With any of these things, the dose is the poison. If you ratchet up 'growth hacking' to a crazy degree, you get LinkedIn style contact scraping, or Uber level competitiveness with its now obvious downsides. But plenty of people implement these tactics without going overboard, and without harming or offending their users. I love the one-click buy button on Amazon. Does this button make me more likely to purchase something I might've hemmed and hawed about? Of course! Is that bad? Occasionally maybe? But overall I certainly enjoy it.
Everything in moderation.
I agree that it's hard to put every thought into a scoped article, but I feel like there's too much of an 'us vs them' mentality here. Why is the little hint that this AirBnB is being looked at by multiple people not user friendly? What if they don't get it, then come back two days later and realize it's been booked? Is that a good result or a bad result for the user?
Every business is a balancing act between competing interests, constantly prioritizing. I don't think it's healthy to turn it into warring factions. I'd avoid it if I could. Just like we empathize with our users, we can empathize with the business side. Give them the benefit of the doubt.
Look, on the one hand you say that "if we build it they will come" doesn't necessarily work (and you're right), but on the other hand you're defending a sketchy tactic used by Airbnb, who already has what, a hundred million users and the accompanied momentum? Where does the optimization stop? When is enough enough?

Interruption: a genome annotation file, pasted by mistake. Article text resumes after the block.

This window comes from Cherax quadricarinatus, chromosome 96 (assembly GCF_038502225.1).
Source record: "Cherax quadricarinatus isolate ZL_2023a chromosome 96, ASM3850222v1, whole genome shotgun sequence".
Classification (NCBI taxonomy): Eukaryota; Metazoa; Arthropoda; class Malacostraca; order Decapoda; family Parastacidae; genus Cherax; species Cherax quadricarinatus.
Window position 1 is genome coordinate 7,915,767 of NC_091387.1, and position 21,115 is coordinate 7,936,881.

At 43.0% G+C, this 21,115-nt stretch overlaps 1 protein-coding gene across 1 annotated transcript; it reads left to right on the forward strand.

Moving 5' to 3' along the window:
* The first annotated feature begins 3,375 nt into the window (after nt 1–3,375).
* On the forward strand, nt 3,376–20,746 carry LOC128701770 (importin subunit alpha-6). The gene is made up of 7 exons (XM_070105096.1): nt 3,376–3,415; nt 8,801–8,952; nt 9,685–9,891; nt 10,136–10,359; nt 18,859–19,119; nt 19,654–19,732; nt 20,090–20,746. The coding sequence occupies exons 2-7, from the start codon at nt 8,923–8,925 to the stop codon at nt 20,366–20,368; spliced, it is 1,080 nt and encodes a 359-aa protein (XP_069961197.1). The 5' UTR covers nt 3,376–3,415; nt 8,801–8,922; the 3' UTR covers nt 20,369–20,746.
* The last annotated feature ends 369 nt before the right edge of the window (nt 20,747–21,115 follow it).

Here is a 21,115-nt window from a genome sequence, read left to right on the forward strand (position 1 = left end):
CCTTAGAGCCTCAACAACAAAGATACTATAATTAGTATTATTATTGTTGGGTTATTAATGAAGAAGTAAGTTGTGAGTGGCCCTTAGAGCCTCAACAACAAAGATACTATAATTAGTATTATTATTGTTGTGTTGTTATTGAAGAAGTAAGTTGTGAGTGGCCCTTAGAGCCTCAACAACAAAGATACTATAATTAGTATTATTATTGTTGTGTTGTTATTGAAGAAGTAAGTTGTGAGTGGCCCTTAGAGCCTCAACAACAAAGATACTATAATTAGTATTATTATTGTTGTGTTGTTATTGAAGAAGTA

To be clear, I don't think marketing and sales are evil. I agree that they are necessary to grow a business. I also agree with "everything in moderation." I don't actually think we're on different sides of this.
The article isn't about warring factions and I regret that it's being read that way. It's about a system in tech that consistently prioritizes money over user health. The first step is for us to break out of it—because I'm a Designer and I write what I know—the next is for the rest of the industry to break out of it. That can't happen overnight and honestly it's unlikely that it'll happen at all without a serious reckoning, but I have to try. The article is about being better, not about who's wrong and who's right.
I appreciate the intention, I just feel like it’s overly sensitive and ignores problems that are far worse.